Sometimes the travel gods do indeed smile down upon you. Such was the case on Monday when we traveled to Yosemite for the dedication of the new Yosemite Falls Restoration Project. It was a beautiful spring day and the falls were magnificent. With all the rain this year, they will truly be spectacular come mid-May.
But the weather is not really the big story here. The big story here is access; or should I say improved access to of one of Yosemite’s major attractions. Prior to the Yosemite Falls Restoration Project, it was darn near impossible for wheelchair-users to get to the base of lower Yosemite Falls.
Previously, an unattractive trail led in from the parking lot and then abruptly turned up towards the base of the falls. The second part of the trail was steep and slick. If by some miracle you made it past the steep area, you then had to maneuver through a deadly patch of gravel before you could push on to the falls. Most wheelchair-users never made it.
But let’s not dwell on the past. Today those access obstacles have been removed and a nicely accessible trail leads to the east side of Lower Yosemite Falls. Not only is it accessible, it’s also very aesthetically pleasing. New bathrooms and a new shuttle bus shelter top of this massive renovation project.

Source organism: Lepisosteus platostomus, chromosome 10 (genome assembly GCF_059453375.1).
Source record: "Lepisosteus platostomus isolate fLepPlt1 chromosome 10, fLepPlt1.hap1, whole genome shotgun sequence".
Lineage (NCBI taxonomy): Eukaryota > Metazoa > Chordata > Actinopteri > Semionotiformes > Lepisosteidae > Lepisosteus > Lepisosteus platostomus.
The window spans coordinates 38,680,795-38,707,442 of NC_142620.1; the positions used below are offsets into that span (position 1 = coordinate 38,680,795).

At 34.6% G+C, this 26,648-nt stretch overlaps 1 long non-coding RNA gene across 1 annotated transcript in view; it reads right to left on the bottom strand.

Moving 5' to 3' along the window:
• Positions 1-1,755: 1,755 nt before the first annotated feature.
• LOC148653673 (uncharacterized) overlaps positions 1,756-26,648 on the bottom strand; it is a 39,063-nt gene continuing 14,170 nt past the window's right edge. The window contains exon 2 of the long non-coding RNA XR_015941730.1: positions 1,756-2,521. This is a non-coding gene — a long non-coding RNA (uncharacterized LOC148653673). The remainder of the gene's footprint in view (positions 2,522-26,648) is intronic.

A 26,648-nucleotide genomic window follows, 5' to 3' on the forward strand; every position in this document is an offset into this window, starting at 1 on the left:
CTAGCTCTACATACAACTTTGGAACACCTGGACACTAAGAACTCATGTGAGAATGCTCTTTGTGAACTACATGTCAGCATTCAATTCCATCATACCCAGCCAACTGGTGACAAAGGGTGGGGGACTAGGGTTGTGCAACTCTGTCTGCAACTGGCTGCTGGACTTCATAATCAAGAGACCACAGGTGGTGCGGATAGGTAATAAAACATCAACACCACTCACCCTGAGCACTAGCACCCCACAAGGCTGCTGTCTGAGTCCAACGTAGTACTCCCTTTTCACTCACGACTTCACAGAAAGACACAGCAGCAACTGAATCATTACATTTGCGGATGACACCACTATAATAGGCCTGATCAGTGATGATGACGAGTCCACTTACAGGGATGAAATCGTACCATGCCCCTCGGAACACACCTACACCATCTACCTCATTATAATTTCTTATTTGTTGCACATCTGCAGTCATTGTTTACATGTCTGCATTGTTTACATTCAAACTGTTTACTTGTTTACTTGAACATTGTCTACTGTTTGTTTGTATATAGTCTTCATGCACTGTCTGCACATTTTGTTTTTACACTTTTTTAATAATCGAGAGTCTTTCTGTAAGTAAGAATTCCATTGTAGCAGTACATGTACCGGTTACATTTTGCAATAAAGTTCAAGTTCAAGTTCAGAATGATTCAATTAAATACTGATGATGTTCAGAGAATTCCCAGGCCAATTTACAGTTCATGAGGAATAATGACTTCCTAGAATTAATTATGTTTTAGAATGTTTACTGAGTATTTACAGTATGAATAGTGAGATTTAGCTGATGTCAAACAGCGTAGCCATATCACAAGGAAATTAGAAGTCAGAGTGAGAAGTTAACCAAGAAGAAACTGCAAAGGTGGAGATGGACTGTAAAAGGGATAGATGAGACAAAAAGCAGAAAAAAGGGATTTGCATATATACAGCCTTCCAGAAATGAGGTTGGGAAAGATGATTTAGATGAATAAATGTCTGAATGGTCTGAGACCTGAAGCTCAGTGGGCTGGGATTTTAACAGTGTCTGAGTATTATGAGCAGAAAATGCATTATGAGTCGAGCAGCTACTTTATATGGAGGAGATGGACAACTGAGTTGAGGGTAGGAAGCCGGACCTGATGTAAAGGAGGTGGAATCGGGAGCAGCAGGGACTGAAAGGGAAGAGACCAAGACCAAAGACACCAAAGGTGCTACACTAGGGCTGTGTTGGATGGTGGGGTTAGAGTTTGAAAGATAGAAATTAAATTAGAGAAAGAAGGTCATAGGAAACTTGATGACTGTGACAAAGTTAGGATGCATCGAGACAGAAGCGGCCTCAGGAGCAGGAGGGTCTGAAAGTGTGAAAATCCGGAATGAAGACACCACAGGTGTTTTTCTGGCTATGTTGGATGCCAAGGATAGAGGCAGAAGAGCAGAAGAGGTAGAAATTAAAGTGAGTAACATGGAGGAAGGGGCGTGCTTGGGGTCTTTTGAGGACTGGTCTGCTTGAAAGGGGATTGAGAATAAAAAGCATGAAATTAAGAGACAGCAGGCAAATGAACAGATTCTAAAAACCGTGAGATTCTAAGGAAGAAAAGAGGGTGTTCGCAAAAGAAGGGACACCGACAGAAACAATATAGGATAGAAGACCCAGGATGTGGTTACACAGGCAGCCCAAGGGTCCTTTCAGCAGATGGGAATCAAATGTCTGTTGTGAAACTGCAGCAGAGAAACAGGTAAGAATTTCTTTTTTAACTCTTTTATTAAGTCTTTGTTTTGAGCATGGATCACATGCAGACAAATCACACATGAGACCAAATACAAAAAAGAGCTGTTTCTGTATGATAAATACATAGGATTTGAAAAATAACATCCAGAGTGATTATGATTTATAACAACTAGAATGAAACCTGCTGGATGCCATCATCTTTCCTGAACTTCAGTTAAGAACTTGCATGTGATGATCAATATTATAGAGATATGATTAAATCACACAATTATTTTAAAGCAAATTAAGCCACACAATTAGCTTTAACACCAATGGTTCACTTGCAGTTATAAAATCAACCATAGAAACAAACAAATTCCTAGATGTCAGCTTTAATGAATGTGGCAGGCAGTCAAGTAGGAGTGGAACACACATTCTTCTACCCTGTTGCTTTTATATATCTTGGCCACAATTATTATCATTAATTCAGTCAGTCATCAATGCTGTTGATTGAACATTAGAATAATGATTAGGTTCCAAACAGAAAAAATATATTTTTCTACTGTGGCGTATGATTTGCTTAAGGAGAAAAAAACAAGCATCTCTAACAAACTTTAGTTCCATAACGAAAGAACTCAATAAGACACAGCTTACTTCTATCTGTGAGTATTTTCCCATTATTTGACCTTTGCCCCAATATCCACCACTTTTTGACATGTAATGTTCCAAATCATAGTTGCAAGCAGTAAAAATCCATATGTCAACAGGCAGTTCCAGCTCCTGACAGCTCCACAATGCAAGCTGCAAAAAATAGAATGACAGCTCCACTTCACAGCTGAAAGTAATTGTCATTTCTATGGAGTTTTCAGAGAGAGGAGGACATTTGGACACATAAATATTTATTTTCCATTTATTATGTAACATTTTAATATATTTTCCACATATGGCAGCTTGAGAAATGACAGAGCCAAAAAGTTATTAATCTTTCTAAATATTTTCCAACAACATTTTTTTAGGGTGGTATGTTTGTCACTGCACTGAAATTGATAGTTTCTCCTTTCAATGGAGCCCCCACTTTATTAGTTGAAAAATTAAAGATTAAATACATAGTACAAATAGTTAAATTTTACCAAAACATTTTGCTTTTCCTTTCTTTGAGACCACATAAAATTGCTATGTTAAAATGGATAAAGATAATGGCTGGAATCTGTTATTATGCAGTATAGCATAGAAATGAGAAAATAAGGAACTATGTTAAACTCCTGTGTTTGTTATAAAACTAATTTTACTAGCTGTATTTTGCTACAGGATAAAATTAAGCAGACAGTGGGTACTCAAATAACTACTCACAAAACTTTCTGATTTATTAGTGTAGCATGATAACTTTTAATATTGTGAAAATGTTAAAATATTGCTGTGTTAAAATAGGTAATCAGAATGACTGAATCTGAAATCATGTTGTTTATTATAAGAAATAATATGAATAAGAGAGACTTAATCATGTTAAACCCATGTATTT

I wasn’t the only one impressed with the access. I had a chance to chat with Mark Wellman before the ceremony and he was equally jazzed. In fact, he told me he just led a group of wheelchair-users up the new trail and he was very pleased with the access improvements.
I’ll have photos and more details about this exciting new project in the Summer issue of Emerging Horizons; however the best way to see what they’ve done at Yosemite Falls is to experience it for yourself!
As a lifelong visitor to Yosemite, I feel you haven’t really experienced the park until you’ve felt the spray of Yosemite Falls on your face. Now everyone can have that up-close-and personal experience. And that’s what universal design is all about.